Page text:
As Vanderbilt coach Tim Corbin started to walk off the field, Will Clinard caught his eye.
Clinard had just finished his junior year at East Robertson High School in nearby Cross Plains. Although he had verbally committed to pitch for the Commodores, his first practice at Hawkins Field was more than a year away.
That didn’t mean he didn’t take the loss just as hard as his future teammates.
“It was a devastating moment,” Clinard recalls. “I felt their pain behind the plate. It was rough. It was a rough one.”
After a stunning loss to Michigan in a 2007 NCAA Regional, Corbin remembers looking into his dejected dugout. Then he glanced over to the stands and, there, behind home plate, sat Clinard in disbelief.
“That kid goes back a long way when you talk about kids in our program that have loved Vanderbilt,” Corbin said. “He’s got a tremendous feel for this university and the success of our programs. He wants baseball to win. He wants football and basketball to win. This kid is Vanderbilt.”
It was therefore fitting, in a way, that Clinard was on the mound last June when the Commodores clinched their first trip to the College World Series. It came as no surprise when, a couple months later, he also decided to turn down the Minnesota Twins, who drafted him in the 30th round, and returned to school to finish his degree.
Now, with three pivotal SEC series remaining – the first this weekend at rival Tennessee (22-22, 7-14) – it’s not a shock that Clinard has been the stabilizing factor for a young pitching staff.
“I think your best recruits are the ones that decide to come back, I really do,” Corbin said. “To get Will Clinard back ... if we didn’t have him it would be a huge void for us.”
The lone returnee among an SEC-record 12 drafted last year, Clinard has been plugged in wherever the Commodores (21-23, 9-12) needed him.
With more experience than any of his fellow pitchers – he made a team-high 35 appearances in 2011 — the redshirt-junior ranks second on the team in appearances (19). He’s also second in wins with a 5-2 record and 5.22 ERA. The 6-foot-4, 230-pound right-hander has done everything from start, pitch in middle relief and, most recently, enter in late innings.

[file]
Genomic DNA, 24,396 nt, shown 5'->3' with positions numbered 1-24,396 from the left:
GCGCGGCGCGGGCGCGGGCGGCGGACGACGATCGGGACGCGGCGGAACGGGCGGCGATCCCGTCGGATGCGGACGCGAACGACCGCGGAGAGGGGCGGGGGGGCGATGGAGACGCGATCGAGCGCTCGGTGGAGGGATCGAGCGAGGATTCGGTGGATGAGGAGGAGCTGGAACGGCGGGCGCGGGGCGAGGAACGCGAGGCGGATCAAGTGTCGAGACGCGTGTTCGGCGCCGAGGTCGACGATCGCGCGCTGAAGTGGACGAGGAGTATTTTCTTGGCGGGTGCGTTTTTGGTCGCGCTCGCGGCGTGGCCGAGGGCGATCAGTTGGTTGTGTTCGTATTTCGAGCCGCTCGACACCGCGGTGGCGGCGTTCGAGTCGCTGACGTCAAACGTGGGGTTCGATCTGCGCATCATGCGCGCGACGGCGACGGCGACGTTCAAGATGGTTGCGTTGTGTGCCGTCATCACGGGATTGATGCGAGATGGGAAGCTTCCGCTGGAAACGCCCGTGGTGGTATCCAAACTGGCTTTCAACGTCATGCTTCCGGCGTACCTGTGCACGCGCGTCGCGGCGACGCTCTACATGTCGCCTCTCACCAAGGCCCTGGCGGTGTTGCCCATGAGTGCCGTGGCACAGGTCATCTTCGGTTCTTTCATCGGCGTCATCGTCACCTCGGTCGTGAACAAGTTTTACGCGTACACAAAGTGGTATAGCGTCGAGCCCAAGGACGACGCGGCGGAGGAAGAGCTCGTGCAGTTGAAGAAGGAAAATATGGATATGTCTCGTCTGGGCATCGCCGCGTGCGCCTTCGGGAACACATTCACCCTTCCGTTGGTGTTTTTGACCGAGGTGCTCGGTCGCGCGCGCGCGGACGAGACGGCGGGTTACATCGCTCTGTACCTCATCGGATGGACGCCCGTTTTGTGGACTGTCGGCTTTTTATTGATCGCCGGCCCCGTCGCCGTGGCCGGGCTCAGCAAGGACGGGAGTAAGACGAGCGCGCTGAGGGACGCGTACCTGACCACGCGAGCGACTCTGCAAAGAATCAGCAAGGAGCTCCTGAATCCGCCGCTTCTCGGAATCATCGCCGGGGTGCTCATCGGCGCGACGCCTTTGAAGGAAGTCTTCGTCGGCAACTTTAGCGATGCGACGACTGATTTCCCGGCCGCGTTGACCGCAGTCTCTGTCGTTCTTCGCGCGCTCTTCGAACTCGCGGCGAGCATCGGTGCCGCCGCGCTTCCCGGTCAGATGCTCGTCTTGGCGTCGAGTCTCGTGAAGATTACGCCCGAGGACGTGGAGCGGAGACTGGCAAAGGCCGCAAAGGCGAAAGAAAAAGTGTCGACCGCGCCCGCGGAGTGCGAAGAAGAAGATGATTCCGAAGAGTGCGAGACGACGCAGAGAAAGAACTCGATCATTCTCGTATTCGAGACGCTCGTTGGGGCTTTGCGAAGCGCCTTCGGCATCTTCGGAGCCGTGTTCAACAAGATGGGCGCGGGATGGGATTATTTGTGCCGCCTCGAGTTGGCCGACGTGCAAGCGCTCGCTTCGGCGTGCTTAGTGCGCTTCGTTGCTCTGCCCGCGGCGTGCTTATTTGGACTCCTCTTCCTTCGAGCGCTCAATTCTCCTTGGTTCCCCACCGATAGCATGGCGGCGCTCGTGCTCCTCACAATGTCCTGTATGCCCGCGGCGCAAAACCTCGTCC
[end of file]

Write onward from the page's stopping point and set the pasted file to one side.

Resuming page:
“The coaches have put me in places to succeed,” Clinard said. “I’ve kind been over the place a little bit. But I’m having fun with it. It’s different. You never know where you are going to go.”
He made his only two starts of the season in back-to-back Sunday assignments nearly a month ago. Since then, he’s primarily trotted in during the eighth or ninth innings but has also come in as early as the fourth inning.
“He’s very versatile but that’s Will Clinard’s personality. He is a very giving soul,” Corbin said. “He is a very gifted kid. Because of his maneuverability it is not always [an] easy [situation to come into]. He comes into close games. He comes in the fifth inning, third inning sometimes. He has just done whatever we’ve wanted him to do.”
Clinard also serves as a mentor to many of the young arms, especially six freshmen who have made their college debut this season. He often hangs around pitching coach Derek Johnson not only to develop his splitter but to offer advice to Tyler Beede, Brian Miller and Sam Selman, among others.
“It’s been fun watching the young guys come around,” Clinard said. “They’ve really come around for us and kept us in a lot of games here late, given our offense a chance to come through late innings like we have. It’s been fun to watch.”
Nearly one year after getting the phone call from the Twins, Clinard hasn’t thought twice about his decision. Later this month he’ll walk across the stage and receive his degree in environmental studies.
“I have no regrets on coming back to school,” Clinard said. “I’ll have that degree to back me up. It’s awesome. I love being here with my teammates and coaches and being at the Hawk every day. There is nothing like it.”